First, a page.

Various arguments are raised on the City's behalf to suggest that the plaintiff was peripheral to the orbit of intersecting municipal duties, and that any injury to him was purely consequential and therefore not compensable ( see, e.g., Johnson v. Jamaica Hosp., supra; Kennedy v. McKesson Co., 58 N.Y.2d 500, 506; Johnson v. State of New York, supra). Thus, for example, it is submitted by the City that (1) the Medical Examiner's Office is not part of the law enforcement agency which pursued the plaintiff, (2) Dr. Lilavois did not know that the plaintiff was a suspect or did not expressly undertake to perform his job well for him, (3) Dr. Lilavois' duty was only to law enforcement officials and/or the general public, (4) Dr. Lilavois' breach of his duty to these entities hurt the District Attorney and the police directly, but the plaintiff only secondarily, and (5) Dr. Lilavois is not responsible for the behavior of the Police Department, while the Police Department cannot be held accountable for Dr. Lilavois' negligent perpetuation of his misdiagnosis of the cause of Andrew's death.
However, it is beyond dispute that the Police Department investigates death only when the Medical Examiner's Office declares it to be a homicide. This fact, which is known to the Medical Examiner's Office, contributes to the weighty responsibility of the office. There is thus, on the peculiar facts of this case, a direct chain of duty, and a comparably direct chain of causation, running from the seminal negligence of the Medical Examiner in failing to correct the autopsy records to the 17 unnecessary months of emotional distress suffered by the plaintiff. As noted above, had Dr. Lilavois revised his official report when the true cause of Andrew Lauer's death was known, the police would have, in all probability, discontinued their investigation on August 31, 1993. Dr. Lilavois' failure to perform the perfunctory ministerial task of amending his records was therefore directly responsible for the protracted police investigation, which was only the most proximate cause of the plaintiff's emotional distress ( see, e.g., Martinez v. Long Is. Jewish Hillside Med. Ctr., 70 N.Y.2d 697; Brown v. New York City Health Hosps. Corp., 225 A.D.2d 36, 44; Hecht v. Kaplan, supra).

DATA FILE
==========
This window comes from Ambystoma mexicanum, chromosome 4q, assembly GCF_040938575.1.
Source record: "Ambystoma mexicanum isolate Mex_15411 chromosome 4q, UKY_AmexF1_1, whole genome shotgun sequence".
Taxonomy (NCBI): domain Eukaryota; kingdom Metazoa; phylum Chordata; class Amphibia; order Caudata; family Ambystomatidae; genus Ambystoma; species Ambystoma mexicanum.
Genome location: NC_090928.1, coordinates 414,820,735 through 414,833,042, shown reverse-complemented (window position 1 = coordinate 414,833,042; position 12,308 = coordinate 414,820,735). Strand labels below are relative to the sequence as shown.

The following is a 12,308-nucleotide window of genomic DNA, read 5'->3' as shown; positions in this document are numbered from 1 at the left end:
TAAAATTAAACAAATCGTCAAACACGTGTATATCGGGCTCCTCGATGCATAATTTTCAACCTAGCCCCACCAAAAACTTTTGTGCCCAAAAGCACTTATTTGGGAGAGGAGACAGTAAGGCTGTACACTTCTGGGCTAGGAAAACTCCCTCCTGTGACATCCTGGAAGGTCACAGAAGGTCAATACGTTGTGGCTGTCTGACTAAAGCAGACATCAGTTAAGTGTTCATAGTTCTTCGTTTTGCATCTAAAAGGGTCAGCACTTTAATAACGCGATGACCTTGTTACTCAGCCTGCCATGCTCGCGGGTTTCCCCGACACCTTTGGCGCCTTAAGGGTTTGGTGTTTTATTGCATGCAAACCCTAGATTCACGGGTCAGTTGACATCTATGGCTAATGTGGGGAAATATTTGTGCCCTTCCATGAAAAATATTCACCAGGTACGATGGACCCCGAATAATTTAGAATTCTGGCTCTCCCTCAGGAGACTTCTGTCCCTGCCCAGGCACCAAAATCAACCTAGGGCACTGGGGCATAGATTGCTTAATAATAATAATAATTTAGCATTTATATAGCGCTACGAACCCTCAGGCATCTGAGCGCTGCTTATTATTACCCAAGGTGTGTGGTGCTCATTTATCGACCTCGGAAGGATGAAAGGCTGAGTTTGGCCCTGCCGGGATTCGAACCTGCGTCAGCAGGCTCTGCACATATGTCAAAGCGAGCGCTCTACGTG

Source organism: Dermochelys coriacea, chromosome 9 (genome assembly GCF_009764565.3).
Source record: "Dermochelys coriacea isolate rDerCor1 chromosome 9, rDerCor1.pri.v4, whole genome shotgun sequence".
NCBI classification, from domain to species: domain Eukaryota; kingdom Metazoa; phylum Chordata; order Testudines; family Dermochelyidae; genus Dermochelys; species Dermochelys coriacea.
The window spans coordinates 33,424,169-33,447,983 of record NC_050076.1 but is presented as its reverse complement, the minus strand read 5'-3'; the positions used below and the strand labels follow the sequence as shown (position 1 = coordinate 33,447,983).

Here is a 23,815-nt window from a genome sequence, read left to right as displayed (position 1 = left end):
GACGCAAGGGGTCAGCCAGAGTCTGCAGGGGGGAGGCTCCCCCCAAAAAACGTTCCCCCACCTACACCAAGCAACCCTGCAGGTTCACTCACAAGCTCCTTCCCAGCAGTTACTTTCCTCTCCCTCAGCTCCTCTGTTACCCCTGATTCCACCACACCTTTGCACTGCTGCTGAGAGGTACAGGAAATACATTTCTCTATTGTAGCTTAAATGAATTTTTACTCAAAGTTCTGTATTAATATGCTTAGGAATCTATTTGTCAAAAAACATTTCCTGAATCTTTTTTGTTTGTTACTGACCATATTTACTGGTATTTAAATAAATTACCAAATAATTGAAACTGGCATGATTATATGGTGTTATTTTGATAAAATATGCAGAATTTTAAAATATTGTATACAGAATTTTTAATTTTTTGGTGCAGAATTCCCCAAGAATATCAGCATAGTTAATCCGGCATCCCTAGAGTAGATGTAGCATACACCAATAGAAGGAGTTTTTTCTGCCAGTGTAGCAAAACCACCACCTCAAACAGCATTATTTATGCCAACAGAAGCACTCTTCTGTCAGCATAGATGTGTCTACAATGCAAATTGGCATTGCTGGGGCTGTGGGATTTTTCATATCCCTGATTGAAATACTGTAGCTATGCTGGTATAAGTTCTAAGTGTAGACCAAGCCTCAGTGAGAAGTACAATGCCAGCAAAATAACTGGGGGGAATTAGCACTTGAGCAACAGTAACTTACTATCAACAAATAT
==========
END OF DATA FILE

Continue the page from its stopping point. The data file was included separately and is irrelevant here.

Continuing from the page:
II. THE REMAINING ISSUES ON THIS APPEAL
As we held in the companion case brought by Mrs. Lauer ( Lauer v. City of New York, 240 A.D.2d 543, supra), the plaintiff may not recover damages from the municipal defendants for intentional infliction of emotional distress ( see also, Wheeler v. State of New York, 104 A.D.2d 496, 498; DeLesline v. State of New York, 91 A.D.2d 785, 786; La Belle v. County of St. Lawrence, 85 A.D.2d 759, 761).
The defendants are entitled to dismissal of the plaintiff's eighth cause of action alleging a civil rights violation ( see, Creary v. Village of Mamaroneck, 110 A.D.2d 870, 871; see also, Howe v. Village of Trumansburg, 199 A.D.2d 749; Bryant v. City of New York, 188 A.D.2d 445, 446).
There is no merit to the plaintiff's remaining contention that the defendants may not raise arguments outside of the inaccurate description of the order appealed from in their notice of appeal, where, in any event, that notice of appeal goes on to specify that the defendants are "appealing from each and every part of said order as well as from the whole thereof" (CPLR 5520[c]; see also, Matter of Lust, 35 A.D.2d 997).